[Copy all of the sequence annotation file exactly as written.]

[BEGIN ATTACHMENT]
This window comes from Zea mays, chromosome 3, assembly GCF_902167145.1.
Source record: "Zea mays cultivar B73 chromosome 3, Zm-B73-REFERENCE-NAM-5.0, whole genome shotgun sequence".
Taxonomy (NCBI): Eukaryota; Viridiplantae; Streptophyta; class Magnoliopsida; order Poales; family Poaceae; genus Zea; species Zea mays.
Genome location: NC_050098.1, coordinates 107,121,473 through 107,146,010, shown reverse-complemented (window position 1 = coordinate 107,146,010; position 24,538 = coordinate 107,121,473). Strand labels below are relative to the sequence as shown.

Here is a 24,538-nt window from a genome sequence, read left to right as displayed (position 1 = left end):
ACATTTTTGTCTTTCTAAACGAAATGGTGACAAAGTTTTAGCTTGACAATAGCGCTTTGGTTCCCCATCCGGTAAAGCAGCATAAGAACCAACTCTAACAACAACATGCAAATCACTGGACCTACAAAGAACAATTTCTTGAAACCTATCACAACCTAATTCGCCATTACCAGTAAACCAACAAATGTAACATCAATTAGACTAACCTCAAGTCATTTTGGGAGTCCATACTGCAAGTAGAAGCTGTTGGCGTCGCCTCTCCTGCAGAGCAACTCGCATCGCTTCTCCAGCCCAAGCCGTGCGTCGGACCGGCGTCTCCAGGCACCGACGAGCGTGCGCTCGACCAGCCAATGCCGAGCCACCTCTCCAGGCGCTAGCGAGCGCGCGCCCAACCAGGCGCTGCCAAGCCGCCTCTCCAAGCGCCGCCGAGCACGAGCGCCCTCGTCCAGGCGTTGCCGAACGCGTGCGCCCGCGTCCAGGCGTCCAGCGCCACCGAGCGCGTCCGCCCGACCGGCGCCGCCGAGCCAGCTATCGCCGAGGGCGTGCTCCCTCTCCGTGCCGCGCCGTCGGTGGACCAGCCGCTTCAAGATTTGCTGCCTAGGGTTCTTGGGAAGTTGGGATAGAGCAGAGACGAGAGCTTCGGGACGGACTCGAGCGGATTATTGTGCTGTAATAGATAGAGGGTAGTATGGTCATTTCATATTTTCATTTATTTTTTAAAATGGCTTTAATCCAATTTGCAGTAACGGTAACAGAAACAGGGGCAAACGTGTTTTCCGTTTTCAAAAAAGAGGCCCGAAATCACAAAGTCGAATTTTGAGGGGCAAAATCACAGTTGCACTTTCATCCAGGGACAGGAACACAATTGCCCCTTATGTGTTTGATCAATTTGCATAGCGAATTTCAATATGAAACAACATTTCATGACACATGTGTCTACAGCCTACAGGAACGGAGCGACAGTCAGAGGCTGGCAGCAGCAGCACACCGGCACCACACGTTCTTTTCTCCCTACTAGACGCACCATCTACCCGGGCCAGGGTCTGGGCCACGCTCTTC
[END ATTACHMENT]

This window comes from Zea mays, chromosome 3, assembly GCF_902167145.1.
Source record: "Zea mays cultivar B73 chromosome 3, Zm-B73-REFERENCE-NAM-5.0, whole genome shotgun sequence".
Taxonomy (NCBI): Eukaryota; Viridiplantae; Streptophyta; class Magnoliopsida; order Poales; family Poaceae; genus Zea; species Zea mays.
Genome location: NC_050098.1, coordinates 107,121,473 through 107,146,010, shown reverse-complemented (window position 1 = coordinate 107,146,010; position 24,538 = coordinate 107,121,473). Strand labels below are relative to the sequence as shown.

Here is a 24,538-nt window from a genome sequence, read left to right as displayed (position 1 = left end):
ACATTTTTGTCTTTCTAAACGAAATGGTGACAAAGTTTTAGCTTGACAATAGCGCTTTGGTTCCCCATCCGGTAAAGCAGCATAAGAACCAACTCTAACAACAACATGCAAATCACTGGACCTACAAAGAACAATTTCTTGAAACCTATCACAACCTAATTCGCCATTACCAGTAAACCAACAAATGTAACATCAATTAGACTAACCTCAAGTCATTTTGGGAGTCCATACTGCAAGTAGAAGCTGTTGGCGTCGCCTCTCCTGCAGAGCAACTCGCATCGCTTCTCCAGCCCAAGCCGTGCGTCGGACCGGCGTCTCCAGGCACCGACGAGCGTGCGCTCGACCAGCCAATGCCGAGCCACCTCTCCAGGCGCTAGCGAGCGCGCGCCCAACCAGGCGCTGCCAAGCCGCCTCTCCAAGCGCCGCCGAGCACGAGCGCCCTCGTCCAGGCGTTGCCGAACGCGTGCGCCCGCGTCCAGGCGTCCAGCGCCACCGAGCGCGTCCGCCCGACCGGCGCCGCCGAGCCAGCTATCGCCGAGGGCGTGCTCCCTCTCCGTGCCGCGCCGTCGGTGGACCAGCCGCTTCAAGATTTGCTGCCTAGGGTTCTTGGGAAGTTGGGATAGAGCAGAGACGAGAGCTTCGGGACGGACTCGAGCGGATTATTGTGCTGTAATAGATAGAGGGTAGTATGGTCATTTCATATTTTCATTTATTTTTTAAAATGGCTTTAATCCAATTTGCAGTAACGGTAACAGAAACAGGGGCAAACGTGTTTTCCGTTTTCAAAAAAGAGGCCCGAAATCACAAAGTCGAATTTTGAGGGGCAAAATCACAGTTGCACTTTCATCCAGGGACAGGAACACAATTGCCCCTTATGTGTTTGATCAATTTGCATAGCGAATTTCAATATGAAACAACATTTCATGACACATGTGTCTACAGCCTACAGGAACGGAGCGACAGTCAGAGGCTGGCAGCAGCAGCACACCGGCACCACACGTTCTTTTCTCCCTACTAGACGCACCATCTACCCGGGCCAGGGTCTGGGCCACGCTCTTC